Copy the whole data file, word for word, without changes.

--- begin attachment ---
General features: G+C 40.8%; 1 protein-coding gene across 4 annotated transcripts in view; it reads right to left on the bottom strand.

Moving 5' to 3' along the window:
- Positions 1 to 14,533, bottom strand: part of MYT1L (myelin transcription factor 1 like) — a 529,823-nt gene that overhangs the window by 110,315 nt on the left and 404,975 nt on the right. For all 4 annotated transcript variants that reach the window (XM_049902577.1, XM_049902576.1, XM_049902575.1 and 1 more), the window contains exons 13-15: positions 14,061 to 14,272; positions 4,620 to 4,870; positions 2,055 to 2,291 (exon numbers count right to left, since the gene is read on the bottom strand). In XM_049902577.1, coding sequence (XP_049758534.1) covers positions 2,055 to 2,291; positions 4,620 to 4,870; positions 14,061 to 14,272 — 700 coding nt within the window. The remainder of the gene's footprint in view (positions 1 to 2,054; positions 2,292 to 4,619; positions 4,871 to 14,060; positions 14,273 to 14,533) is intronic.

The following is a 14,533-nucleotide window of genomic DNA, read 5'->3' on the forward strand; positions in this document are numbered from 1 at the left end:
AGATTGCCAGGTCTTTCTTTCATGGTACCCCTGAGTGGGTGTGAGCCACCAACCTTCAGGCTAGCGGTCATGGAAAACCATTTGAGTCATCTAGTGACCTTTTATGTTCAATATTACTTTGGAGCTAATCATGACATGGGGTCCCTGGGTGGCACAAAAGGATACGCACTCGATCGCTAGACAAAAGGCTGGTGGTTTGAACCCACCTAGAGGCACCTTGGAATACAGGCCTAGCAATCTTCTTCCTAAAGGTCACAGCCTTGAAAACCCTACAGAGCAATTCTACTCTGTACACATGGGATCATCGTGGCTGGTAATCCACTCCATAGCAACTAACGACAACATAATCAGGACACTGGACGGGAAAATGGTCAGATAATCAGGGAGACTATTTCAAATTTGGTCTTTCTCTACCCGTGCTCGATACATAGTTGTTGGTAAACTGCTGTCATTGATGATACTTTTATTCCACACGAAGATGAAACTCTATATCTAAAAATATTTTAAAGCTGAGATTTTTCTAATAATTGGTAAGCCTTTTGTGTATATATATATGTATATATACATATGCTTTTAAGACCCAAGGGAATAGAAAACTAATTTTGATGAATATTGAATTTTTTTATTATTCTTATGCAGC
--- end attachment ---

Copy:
General features: G+C 40.8%; 1 protein-coding gene across 4 annotated transcripts in view; it reads right to left on the bottom strand.

Moving 5' to 3' along the window:
- Positions 1 to 14,533, bottom strand: part of MYT1L (myelin transcription factor 1 like) — a 529,823-nt gene that overhangs the window by 110,315 nt on the left and 404,975 nt on the right. For all 4 annotated transcript variants that reach the window (XM_049902577.1, XM_049902576.1, XM_049902575.1 and 1 more), the window contains exons 13-15: positions 14,061 to 14,272; positions 4,620 to 4,870; positions 2,055 to 2,291 (exon numbers count right to left, since the gene is read on the bottom strand). In XM_049902577.1, coding sequence (XP_049758534.1) covers positions 2,055 to 2,291; positions 4,620 to 4,870; positions 14,061 to 14,272 — 700 coding nt within the window. The remainder of the gene's footprint in view (positions 1 to 2,054; positions 2,292 to 4,619; positions 4,871 to 14,060; positions 14,273 to 14,533) is intronic.

The following is a 14,533-nucleotide window of genomic DNA, read 5'->3' on the forward strand; positions in this document are numbered from 1 at the left end:
AGATTGCCAGGTCTTTCTTTCATGGTACCCCTGAGTGGGTGTGAGCCACCAACCTTCAGGCTAGCGGTCATGGAAAACCATTTGAGTCATCTAGTGACCTTTTATGTTCAATATTACTTTGGAGCTAATCATGACATGGGGTCCCTGGGTGGCACAAAAGGATACGCACTCGATCGCTAGACAAAAGGCTGGTGGTTTGAACCCACCTAGAGGCACCTTGGAATACAGGCCTAGCAATCTTCTTCCTAAAGGTCACAGCCTTGAAAACCCTACAGAGCAATTCTACTCTGTACACATGGGATCATCGTGGCTGGTAATCCACTCCATAGCAACTAACGACAACATAATCAGGACACTGGACGGGAAAATGGTCAGATAATCAGGGAGACTATTTCAAATTTGGTCTTTCTCTACCCGTGCTCGATACATAGTTGTTGGTAAACTGCTGTCATTGATGATACTTTTATTCCACACGAAGATGAAACTCTATATCTAAAAATATTTTAAAGCTGAGATTTTTCTAATAATTGGTAAGCCTTTTGTGTATATATATATGTATATATACATATGCTTTTAAGACCCAAGGGAATAGAAAACTAATTTTGATGAATATTGAATTTTTTTATTATTCTTATGCAGC